Kenneth Foster is scheduledto be executed August 30 for the 1996 murder of Mike LaHood. Foster, the driver but not the shooter, was convicted under Texas’s controversial Law of Parties, as were more than 80 current death-row inmates. Local criminal-defense attorney Rusty Guyer, who has tried four capital-murder cases, put it into laymen’s terms for the Current.
The classic deal is, “Elaine, let’s go hit the 7-11.” “OK,” and you drive the car. So I’ve got the gun, I go in, and kill the cashier. So `you say,` “What the fuck are you doing?” That’s criminal responsibility.
As a criminal-defense attorney, what is your perspective on that?
I think that there’s a natural reaction, and it falls one of two ways: Well, he was in on the robbery but he wasn’t in on the death. And then it’s like, in for a penny in for a pound. And even though there wasn’t a contemplation of killing anyone, and it wasn’t discussed, and it wasn’t his idea, nor did he participate, he wasn’t the trigger man, they were joined together in committing robberies.
If I understand the order of events right, this was a `separate` altercation. They were saying `the gunman` got into a fight with this woman’s boyfriend, but it wasn’t one of their planned robberies.
When you have people that are engaged in a spree, it’s hard to really gain some sympathy for them. However, the pitch for anyone defending somebody `is` saying why should he be put to death? Life imprisonment for conviction of capital murder where he’ll serve at least 30 years is a severe penalty. Why the ultimate penalty for somebody who did not actually kill somebody?
Folks who are opposed to the Texas Law of Parties say that the way Texas applies this law is not constitutional because we’ve set the bar so low for complicity.
In setting a standard that is so low, look at our record. We are the execution champs, and I think that speaks to the Law of Parties and it comes back to, this penalty as it is on the books is supposed to be used for the worst and most heinous crimes involving the death of another. There was a time when any number of offenses could result in the death penalty, and of course now you have people talking about if you have repeated child abuse, recidivist child abuse, speaking of the death penalty. I guess what I’m struggling with is, this is a mindset that so many of our fellow citizens have, and they voice that.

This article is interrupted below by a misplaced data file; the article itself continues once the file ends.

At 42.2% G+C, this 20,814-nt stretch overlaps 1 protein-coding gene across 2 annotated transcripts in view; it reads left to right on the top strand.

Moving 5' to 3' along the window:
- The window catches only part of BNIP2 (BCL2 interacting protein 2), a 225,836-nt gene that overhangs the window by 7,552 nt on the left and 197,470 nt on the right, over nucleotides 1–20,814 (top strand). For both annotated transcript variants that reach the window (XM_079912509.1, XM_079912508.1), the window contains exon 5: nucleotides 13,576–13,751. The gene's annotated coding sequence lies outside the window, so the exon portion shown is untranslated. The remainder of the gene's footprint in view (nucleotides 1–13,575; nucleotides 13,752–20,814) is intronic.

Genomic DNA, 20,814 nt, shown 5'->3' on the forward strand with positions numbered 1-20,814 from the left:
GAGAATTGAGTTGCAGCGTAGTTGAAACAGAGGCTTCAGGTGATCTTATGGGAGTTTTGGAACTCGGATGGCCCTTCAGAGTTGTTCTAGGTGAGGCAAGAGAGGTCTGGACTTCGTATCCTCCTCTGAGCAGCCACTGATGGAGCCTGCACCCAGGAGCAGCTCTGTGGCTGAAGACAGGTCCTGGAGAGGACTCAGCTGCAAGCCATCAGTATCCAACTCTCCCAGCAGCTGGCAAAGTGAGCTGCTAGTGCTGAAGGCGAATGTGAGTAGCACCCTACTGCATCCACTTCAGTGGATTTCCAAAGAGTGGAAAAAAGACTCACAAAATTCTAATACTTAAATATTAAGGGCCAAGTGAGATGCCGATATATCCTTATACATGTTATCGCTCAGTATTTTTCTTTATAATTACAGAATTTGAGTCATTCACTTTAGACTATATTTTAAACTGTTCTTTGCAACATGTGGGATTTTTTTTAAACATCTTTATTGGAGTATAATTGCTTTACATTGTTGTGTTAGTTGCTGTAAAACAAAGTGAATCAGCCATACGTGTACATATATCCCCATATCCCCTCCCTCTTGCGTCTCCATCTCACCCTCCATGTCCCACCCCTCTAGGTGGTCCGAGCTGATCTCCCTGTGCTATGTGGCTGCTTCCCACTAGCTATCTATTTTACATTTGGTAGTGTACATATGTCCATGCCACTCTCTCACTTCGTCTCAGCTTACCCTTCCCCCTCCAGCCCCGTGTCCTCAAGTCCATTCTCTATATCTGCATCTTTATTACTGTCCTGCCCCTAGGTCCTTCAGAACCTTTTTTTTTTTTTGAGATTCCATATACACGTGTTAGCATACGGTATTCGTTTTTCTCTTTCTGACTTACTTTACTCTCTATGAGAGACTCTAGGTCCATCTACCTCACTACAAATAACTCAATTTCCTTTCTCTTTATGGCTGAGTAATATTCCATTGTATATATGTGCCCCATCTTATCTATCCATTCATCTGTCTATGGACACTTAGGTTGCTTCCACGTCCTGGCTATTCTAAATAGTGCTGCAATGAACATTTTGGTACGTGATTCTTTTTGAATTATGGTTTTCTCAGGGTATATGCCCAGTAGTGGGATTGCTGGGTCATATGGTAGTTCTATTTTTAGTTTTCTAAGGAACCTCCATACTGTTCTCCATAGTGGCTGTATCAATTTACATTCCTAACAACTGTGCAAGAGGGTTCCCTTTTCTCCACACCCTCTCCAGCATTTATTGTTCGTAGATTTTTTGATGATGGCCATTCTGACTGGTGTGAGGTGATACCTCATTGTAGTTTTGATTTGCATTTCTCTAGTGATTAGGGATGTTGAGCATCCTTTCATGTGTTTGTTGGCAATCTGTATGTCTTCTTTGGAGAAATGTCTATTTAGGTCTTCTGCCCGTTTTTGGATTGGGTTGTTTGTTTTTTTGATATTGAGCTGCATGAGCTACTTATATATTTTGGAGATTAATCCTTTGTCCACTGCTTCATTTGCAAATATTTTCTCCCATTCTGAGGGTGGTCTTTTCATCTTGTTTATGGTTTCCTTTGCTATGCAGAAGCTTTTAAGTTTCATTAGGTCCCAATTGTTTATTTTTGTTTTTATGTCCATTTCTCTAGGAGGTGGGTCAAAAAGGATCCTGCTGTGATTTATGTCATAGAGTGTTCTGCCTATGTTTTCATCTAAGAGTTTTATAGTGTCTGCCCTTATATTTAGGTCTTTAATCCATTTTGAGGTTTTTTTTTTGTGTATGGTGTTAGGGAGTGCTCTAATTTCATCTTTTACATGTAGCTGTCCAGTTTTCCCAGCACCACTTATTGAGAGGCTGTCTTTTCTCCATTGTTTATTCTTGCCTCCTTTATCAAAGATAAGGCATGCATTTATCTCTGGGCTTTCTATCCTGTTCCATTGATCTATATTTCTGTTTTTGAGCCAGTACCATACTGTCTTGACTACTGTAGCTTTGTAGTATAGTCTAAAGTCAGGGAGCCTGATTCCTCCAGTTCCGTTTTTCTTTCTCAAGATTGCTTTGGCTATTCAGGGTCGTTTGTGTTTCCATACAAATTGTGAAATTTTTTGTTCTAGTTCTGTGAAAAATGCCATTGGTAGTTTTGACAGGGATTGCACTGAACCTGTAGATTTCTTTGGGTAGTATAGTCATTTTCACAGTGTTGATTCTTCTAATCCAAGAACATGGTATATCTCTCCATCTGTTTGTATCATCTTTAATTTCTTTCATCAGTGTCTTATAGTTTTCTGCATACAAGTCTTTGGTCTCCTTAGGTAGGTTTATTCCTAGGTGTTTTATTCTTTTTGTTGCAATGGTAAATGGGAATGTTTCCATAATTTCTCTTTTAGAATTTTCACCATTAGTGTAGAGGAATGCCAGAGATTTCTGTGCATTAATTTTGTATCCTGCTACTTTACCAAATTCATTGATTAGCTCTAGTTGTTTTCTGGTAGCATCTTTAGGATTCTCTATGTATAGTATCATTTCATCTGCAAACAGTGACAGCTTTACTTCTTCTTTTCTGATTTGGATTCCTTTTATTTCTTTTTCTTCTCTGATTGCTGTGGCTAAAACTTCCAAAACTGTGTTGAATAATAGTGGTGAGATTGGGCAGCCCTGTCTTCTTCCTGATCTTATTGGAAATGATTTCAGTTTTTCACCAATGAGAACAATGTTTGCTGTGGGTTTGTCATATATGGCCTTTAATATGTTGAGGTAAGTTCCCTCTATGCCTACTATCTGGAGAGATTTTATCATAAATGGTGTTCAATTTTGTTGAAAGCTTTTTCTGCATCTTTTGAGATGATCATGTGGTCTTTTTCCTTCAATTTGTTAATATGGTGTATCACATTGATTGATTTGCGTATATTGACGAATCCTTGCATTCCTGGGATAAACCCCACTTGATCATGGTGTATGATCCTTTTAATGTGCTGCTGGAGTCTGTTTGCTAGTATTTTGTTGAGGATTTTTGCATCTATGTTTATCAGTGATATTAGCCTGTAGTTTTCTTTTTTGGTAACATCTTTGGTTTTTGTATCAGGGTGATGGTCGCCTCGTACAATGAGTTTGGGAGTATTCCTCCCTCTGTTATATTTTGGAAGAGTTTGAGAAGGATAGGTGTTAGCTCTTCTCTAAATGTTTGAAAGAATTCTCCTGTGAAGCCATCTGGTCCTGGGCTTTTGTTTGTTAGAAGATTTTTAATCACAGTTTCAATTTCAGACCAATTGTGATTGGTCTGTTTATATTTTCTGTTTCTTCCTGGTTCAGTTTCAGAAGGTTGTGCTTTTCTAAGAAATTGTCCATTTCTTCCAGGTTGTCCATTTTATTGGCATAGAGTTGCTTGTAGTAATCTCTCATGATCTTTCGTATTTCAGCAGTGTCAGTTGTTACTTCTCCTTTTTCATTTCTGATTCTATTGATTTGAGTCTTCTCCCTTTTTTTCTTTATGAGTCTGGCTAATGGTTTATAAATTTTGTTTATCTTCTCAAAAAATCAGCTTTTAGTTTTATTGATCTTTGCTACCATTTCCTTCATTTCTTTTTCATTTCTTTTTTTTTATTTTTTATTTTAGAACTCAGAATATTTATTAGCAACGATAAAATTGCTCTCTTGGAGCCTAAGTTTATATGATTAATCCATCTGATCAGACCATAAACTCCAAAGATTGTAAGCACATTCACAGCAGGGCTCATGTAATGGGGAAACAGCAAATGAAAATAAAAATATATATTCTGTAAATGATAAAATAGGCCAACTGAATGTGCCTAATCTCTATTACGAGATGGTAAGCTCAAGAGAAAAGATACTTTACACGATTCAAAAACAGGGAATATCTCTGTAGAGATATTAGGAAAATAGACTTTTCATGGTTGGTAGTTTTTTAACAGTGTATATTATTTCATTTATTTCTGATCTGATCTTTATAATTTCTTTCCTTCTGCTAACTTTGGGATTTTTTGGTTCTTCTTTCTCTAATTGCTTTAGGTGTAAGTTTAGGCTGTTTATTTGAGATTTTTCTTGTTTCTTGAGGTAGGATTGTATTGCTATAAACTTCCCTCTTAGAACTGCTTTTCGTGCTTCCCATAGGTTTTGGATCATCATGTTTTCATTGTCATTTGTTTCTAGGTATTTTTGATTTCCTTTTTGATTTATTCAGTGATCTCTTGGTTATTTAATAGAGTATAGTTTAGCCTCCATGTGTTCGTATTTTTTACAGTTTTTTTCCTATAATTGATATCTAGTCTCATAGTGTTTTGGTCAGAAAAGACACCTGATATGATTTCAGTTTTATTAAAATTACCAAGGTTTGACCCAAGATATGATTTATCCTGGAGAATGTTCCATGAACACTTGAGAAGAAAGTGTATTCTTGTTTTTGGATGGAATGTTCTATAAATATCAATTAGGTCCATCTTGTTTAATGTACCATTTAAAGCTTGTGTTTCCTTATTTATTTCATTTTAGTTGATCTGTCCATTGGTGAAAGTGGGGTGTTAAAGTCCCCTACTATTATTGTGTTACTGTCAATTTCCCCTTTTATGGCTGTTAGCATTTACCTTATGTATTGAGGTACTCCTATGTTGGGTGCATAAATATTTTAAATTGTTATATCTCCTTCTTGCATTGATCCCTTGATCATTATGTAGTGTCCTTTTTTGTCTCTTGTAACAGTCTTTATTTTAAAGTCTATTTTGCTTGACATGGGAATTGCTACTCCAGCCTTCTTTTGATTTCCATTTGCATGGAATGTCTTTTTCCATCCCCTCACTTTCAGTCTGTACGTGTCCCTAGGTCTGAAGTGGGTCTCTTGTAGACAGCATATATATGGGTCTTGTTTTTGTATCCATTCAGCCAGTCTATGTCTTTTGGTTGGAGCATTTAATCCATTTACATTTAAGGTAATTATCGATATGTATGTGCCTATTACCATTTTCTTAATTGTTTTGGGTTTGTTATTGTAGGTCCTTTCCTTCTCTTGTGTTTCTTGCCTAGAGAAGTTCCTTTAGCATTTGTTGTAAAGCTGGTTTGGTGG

When it comes down to who’s gonna serve on the jury, in order to qualify to serve, you have to be able to follow the law, and the law says you can put somebody to death. So you begin with 12 jurors who believe that this can happen. It’s really a question of legislation and not the application, because the application is, here it is, the legislature’s passed that, that’s the law, and if they say it’s OK, and the judge tells me that’s the law, you’re gonna get 12 jurors who say yes, I can follow that law.
It must be difficult to get in front of a jury and argue some of these intangibles, like to what extent someone was conscious of their companion’s plans.
District attorneys rarely try a close capital-murder case, unless they’re just absolutely forced to do so. The ones are: the people have given a confession. The evidence is just overwhelming, and you have the worst of the worst, and it’s really a matter of what else is a jury going to do. It’s just getting up and begging for someone’s life: That they’re young, that they’ll spend so many years in prison and never be a danger to anyone. I think to even seek the death penalty on a person on the Law of Parties, unless you truly had, let’s say, a smart, manipulative individual who coaxed, aided, and encouraged some other dumb hothead to kill somebody ... one of the difficulties that I have is that I believe it is so barbaric, and it is so clear to me that this is nothing more than just the most base revenge, and it is also a matter of almost human sacrifice. It’s kind of like, oh gosh, look at the crimes and ills that we have, and so the government executes so many people and that’s supposed to make us feel better, it’s supposed to make us believe that we’re fighting crime, it’s supposed to make us believe that tomorrow is gonna be a brighter day. •